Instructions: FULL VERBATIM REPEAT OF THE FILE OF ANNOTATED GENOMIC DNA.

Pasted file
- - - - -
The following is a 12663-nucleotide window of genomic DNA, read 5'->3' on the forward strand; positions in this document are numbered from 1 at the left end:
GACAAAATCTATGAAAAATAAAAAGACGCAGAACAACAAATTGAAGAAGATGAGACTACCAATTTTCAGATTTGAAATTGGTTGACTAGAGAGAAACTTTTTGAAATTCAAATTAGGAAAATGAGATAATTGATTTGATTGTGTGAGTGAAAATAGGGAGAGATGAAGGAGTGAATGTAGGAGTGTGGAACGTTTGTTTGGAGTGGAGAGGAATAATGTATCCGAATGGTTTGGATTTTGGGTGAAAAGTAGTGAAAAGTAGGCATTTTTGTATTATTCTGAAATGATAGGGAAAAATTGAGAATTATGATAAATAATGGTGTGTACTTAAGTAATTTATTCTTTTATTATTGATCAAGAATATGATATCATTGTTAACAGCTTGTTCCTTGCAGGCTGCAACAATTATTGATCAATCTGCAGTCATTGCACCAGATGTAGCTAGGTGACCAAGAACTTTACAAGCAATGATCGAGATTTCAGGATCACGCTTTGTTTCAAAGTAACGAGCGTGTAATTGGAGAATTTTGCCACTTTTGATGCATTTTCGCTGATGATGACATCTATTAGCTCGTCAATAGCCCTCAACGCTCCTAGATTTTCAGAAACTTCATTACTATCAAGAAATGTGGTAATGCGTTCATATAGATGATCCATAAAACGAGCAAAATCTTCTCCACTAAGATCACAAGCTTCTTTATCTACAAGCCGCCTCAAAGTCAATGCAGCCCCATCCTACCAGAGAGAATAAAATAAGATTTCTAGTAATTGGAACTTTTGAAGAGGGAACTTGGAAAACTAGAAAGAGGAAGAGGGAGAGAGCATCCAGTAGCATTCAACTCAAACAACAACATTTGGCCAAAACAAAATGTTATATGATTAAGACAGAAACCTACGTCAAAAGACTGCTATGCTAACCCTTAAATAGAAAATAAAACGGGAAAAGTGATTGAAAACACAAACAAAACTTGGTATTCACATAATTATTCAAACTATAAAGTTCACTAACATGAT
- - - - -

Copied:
The following is a 12663-nucleotide window of genomic DNA, read 5'->3' on the forward strand; positions in this document are numbered from 1 at the left end:
GACAAAATCTATGAAAAATAAAAAGACGCAGAACAACAAATTGAAGAAGATGAGACTACCAATTTTCAGATTTGAAATTGGTTGACTAGAGAGAAACTTTTTGAAATTCAAATTAGGAAAATGAGATAATTGATTTGATTGTGTGAGTGAAAATAGGGAGAGATGAAGGAGTGAATGTAGGAGTGTGGAACGTTTGTTTGGAGTGGAGAGGAATAATGTATCCGAATGGTTTGGATTTTGGGTGAAAAGTAGTGAAAAGTAGGCATTTTTGTATTATTCTGAAATGATAGGGAAAAATTGAGAATTATGATAAATAATGGTGTGTACTTAAGTAATTTATTCTTTTATTATTGATCAAGAATATGATATCATTGTTAACAGCTTGTTCCTTGCAGGCTGCAACAATTATTGATCAATCTGCAGTCATTGCACCAGATGTAGCTAGGTGACCAAGAACTTTACAAGCAATGATCGAGATTTCAGGATCACGCTTTGTTTCAAAGTAACGAGCGTGTAATTGGAGAATTTTGCCACTTTTGATGCATTTTCGCTGATGATGACATCTATTAGCTCGTCAATAGCCCTCAACGCTCCTAGATTTTCAGAAACTTCATTACTATCAAGAAATGTGGTAATGCGTTCATATAGATGATCCATAAAACGAGCAAAATCTTCTCCACTAAGATCACAAGCTTCTTTATCTACAAGCCGCCTCAAAGTCAATGCAGCCCCATCCTACCAGAGAGAATAAAATAAGATTTCTAGTAATTGGAACTTTTGAAGAGGGAACTTGGAAAACTAGAAAGAGGAAGAGGGAGAGAGCATCCAGTAGCATTCAACTCAAACAACAACATTTGGCCAAAACAAAATGTTATATGATTAAGACAGAAACCTACGTCAAAAGACTGCTATGCTAACCCTTAAATAGAAAATAAAACGGGAAAAGTGATTGAAAACACAAACAAAACTTGGTATTCACATAATTATTCAAACTATAAAGTTCACTAACATGAT